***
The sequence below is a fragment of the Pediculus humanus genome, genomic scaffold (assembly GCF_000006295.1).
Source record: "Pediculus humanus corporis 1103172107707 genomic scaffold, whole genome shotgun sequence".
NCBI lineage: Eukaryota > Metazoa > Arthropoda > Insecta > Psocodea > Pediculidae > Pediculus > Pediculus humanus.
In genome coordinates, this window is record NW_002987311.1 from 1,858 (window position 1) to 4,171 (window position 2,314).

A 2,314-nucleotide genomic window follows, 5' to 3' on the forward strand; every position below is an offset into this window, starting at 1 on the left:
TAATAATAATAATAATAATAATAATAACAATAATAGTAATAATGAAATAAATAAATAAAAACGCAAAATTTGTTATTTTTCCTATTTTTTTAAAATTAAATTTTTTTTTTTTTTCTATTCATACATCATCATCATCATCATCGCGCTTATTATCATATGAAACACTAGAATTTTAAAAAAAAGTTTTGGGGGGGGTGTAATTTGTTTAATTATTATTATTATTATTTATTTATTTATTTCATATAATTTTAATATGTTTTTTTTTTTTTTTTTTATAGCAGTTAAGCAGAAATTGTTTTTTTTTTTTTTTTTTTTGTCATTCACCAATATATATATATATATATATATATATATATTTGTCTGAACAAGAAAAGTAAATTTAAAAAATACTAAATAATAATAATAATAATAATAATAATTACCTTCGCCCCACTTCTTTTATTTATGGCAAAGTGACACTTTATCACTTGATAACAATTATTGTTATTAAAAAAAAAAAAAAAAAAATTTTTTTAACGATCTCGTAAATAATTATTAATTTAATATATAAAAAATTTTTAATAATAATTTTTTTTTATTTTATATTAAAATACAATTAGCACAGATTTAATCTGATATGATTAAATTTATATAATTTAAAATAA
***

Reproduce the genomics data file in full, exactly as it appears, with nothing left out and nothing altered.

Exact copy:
The sequence below is a fragment of the Pediculus humanus genome, genomic scaffold (assembly GCF_000006295.1).
Source record: "Pediculus humanus corporis 1103172107707 genomic scaffold, whole genome shotgun sequence".
NCBI lineage: Eukaryota > Metazoa > Arthropoda > Insecta > Psocodea > Pediculidae > Pediculus > Pediculus humanus.
In genome coordinates, this window is record NW_002987311.1 from 1,858 (window position 1) to 4,171 (window position 2,314).

A 2,314-nucleotide genomic window follows, 5' to 3' on the forward strand; every position below is an offset into this window, starting at 1 on the left:
TAATAATAATAATAATAATAATAATAACAATAATAGTAATAATGAAATAAATAAATAAAAACGCAAAATTTGTTATTTTTCCTATTTTTTTAAAATTAAATTTTTTTTTTTTTTCTATTCATACATCATCATCATCATCATCGCGCTTATTATCATATGAAACACTAGAATTTTAAAAAAAAGTTTTGGGGGGGGTGTAATTTGTTTAATTATTATTATTATTATTTATTTATTTATTTCATATAATTTTAATATGTTTTTTTTTTTTTTTTTTATAGCAGTTAAGCAGAAATTGTTTTTTTTTTTTTTTTTTTTGTCATTCACCAATATATATATATATATATATATATATATATTTGTCTGAACAAGAAAAGTAAATTTAAAAAATACTAAATAATAATAATAATAATAATAATAATTACCTTCGCCCCACTTCTTTTATTTATGGCAAAGTGACACTTTATCACTTGATAACAATTATTGTTATTAAAAAAAAAAAAAAAAAAATTTTTTTAACGATCTCGTAAATAATTATTAATTTAATATATAAAAAATTTTTAATAATAATTTTTTTTTATTTTATATTAAAATACAATTAGCACAGATTTAATCTGATATGATTAAATTTATATAATTTAAAATAA